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« Eisenhower And Spy Satellites | Main | Questions About The Future »

French Perfidy (Continued)

I just thought I'd pick up a new thread to move this discussion closer to blogtop.

Dave asked in comments there what Stasi-like files I was referring to. The story is here.

The records would stretch 91/2 miles if laid end to end, the officials said. They contain not only the names of nearly every Iraqi intelligence officer, but also the names of their paid foreign agents, written agent reports, evaluations of agent credentials, and documentary evidence of payments made to buy influence in the Arab world and elsewhere, the officials said.

The officials declined to name individuals who they believe received funds or to name the home countries of the alleged recipients. One official said the recipients held high-ranking positions and worked both in Arab countries and in other regions. A second official said the payments were the subjects of "active investigations" by U.S. government agencies.

The recipients of the Iraqi funds were described by U.S. officials not as formal intelligence agents, but as prominent personalities and political figures who accepted money from Iraq as they defended Hussein publicly or pressed his causes.

Posted by Rand Simberg at November 04, 2003 12:01 PM
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So these are more of the files they talked about just after the invasion, the most public of which turned out to be falsified?

Posted by Dave at November 5, 2003 01:41 AM

I don't answer complex questions. When did you quit molesting little boys?

Posted by Rand Simberg at November 5, 2003 08:27 AM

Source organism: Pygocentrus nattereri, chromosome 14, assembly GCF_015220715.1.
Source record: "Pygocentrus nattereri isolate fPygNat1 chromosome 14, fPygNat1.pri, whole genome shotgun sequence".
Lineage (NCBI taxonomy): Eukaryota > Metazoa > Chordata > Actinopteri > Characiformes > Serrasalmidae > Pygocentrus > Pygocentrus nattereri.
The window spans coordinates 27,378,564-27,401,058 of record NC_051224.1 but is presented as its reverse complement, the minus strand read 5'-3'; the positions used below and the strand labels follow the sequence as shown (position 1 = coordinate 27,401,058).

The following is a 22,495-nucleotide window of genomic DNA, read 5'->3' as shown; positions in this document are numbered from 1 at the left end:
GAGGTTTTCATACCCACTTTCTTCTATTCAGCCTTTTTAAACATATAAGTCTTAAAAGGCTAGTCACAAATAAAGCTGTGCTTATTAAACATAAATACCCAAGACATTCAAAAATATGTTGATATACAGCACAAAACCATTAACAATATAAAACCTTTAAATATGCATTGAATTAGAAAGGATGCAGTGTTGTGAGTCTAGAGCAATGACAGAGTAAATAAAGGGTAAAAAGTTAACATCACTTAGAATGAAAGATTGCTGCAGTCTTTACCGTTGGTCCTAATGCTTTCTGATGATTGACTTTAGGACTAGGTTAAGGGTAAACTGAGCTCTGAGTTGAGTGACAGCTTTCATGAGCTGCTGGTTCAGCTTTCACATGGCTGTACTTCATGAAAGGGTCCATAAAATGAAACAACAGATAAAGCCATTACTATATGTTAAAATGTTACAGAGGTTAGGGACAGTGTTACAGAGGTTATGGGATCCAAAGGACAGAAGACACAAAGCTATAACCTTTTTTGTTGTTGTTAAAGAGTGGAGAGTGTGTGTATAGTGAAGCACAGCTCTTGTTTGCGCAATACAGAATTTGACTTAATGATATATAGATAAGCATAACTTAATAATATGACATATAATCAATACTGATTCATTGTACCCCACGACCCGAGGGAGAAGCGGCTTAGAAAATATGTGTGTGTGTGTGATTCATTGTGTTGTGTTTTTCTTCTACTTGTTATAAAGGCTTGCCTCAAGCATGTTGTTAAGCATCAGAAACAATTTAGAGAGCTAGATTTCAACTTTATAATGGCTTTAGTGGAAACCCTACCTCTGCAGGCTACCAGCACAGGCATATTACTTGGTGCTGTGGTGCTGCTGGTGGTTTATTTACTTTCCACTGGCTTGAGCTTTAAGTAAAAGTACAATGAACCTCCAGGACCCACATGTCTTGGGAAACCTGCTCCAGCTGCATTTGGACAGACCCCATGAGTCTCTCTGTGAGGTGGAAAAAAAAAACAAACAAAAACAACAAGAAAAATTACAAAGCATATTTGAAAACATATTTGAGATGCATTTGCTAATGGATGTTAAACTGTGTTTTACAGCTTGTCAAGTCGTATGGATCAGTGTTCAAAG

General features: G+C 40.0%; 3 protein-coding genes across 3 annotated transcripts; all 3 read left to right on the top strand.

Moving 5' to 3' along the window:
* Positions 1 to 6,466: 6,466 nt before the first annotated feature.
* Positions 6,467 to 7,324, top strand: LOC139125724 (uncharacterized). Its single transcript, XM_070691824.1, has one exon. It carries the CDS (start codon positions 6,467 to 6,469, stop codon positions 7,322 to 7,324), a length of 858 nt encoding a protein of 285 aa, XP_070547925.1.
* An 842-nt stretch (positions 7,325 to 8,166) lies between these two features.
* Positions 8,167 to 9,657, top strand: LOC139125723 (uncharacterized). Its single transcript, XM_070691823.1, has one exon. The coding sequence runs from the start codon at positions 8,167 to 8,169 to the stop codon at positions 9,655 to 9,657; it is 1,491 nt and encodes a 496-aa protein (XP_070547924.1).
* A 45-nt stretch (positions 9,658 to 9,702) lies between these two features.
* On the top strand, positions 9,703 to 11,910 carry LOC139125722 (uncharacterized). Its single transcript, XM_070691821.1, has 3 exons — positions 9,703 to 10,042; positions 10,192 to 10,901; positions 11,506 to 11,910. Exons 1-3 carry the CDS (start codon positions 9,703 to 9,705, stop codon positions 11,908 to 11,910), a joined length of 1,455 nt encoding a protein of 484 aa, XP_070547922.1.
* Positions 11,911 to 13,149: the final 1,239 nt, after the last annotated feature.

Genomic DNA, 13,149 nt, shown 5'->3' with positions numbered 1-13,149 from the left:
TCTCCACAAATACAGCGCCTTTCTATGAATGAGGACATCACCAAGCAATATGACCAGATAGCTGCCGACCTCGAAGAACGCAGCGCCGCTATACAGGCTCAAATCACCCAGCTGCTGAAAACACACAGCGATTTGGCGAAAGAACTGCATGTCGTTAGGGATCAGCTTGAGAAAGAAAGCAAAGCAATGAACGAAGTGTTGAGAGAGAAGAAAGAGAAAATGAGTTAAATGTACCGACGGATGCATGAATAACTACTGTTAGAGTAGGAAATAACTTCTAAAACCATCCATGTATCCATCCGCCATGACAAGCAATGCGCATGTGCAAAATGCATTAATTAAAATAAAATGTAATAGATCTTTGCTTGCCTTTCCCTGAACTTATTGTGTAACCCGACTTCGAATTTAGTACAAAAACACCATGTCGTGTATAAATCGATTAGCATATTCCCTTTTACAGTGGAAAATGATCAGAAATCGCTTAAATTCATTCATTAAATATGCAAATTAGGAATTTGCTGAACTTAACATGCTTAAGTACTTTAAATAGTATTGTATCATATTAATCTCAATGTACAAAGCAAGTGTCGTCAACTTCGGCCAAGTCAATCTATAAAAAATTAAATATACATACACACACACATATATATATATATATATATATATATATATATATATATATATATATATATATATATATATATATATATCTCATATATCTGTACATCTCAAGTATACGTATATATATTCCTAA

Then you should stop posting simple "answers" then Rand.

The Christian Science Monitor has already had to appologise, in a most grovelling way I thought. And yet, you seem to take comfort in any datum which supports your personal preconceptions.

Posted by Dave at November 5, 2003 10:12 AM


Don't most people take some comfort from supporting data? Things may turn out to be right, wrong, falsified or true... but the underlying reality doesn't change.

Most people also get a little carried away with their own personal prejudices, but this doesn't mean those prejudices aren't based on experienced observation (although admittedly they often are not or put too much weight into anecdotal evidence.)

The real question is what beliefs are reasonable and what are not. Then is the question of taking less than perfect action vs. acting in a way that makes hoping for the tooth faery seem reasonable.

The price of freedom is paid in blood. Americans have the courage to pay the price along with many others that go unsung. These aren't conscripts, these are volunteers and they are doing an amazing job.

Anybody can point out faults, which takes the least talent of any human endeavor. Yes, people lie, embellish the truth and mislead... even people you respect. This gives no excuse for missing the big picture, which in this case is that an evil tyranical thug is now in hiding and the people he oppressed are learning to be free.

Personally, I do choose to take comfort in information that says are troops are being successful, because I support that success. For someone to say they support these young people while at the same time taking comfort at the bad news (by gloating and ridicule) proves what real scumbags they are (with apologies to Miller for saying that actual bags filled with scum probably resent that remark.)

I'm sorry. I hate hearing that another solder has died serving our country. I'd hate it even more if we didn't act in a way that is at least a little bit deserving of the price they pay.

Posted by ken anthony at November 5, 2003 05:28 PM


My problem is with taking comfort from the wrong things and reacting incorrectly. My deepest fear is, at the moment, that all the stories about the US getting cold feet will prove to be true. Certainly some of the rhetoric coming from Bremmer is worrying me.

We went in with too little preparation, too few troops on the ground and too little planning about what to do next.

We can't alter that, we're just going to have to live with that. While basic services might now be improving the security situation is not and that is more likely to come and bite us in the arse than anything else.

Posted by Dave at November 6, 2003 08:29 AM

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